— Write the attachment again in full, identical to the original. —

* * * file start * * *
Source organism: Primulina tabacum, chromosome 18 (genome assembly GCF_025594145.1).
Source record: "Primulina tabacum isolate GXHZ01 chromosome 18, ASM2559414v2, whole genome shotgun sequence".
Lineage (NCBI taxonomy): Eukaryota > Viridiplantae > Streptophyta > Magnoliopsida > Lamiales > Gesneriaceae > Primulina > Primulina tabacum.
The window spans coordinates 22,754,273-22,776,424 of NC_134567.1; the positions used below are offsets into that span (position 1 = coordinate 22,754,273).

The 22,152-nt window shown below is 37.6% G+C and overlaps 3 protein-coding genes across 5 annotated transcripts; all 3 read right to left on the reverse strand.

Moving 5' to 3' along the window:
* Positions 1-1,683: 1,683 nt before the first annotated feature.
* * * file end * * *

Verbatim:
Source organism: Primulina tabacum, chromosome 18 (genome assembly GCF_025594145.1).
Source record: "Primulina tabacum isolate GXHZ01 chromosome 18, ASM2559414v2, whole genome shotgun sequence".
Lineage (NCBI taxonomy): Eukaryota > Viridiplantae > Streptophyta > Magnoliopsida > Lamiales > Gesneriaceae > Primulina > Primulina tabacum.
The window spans coordinates 22,754,273-22,776,424 of NC_134567.1; the positions used below are offsets into that span (position 1 = coordinate 22,754,273).

The 22,152-nt window shown below is 37.6% G+C and overlaps 3 protein-coding genes across 5 annotated transcripts; all 3 read right to left on the reverse strand.

Moving 5' to 3' along the window:
* Positions 1-1,683: 1,683 nt before the first annotated feature.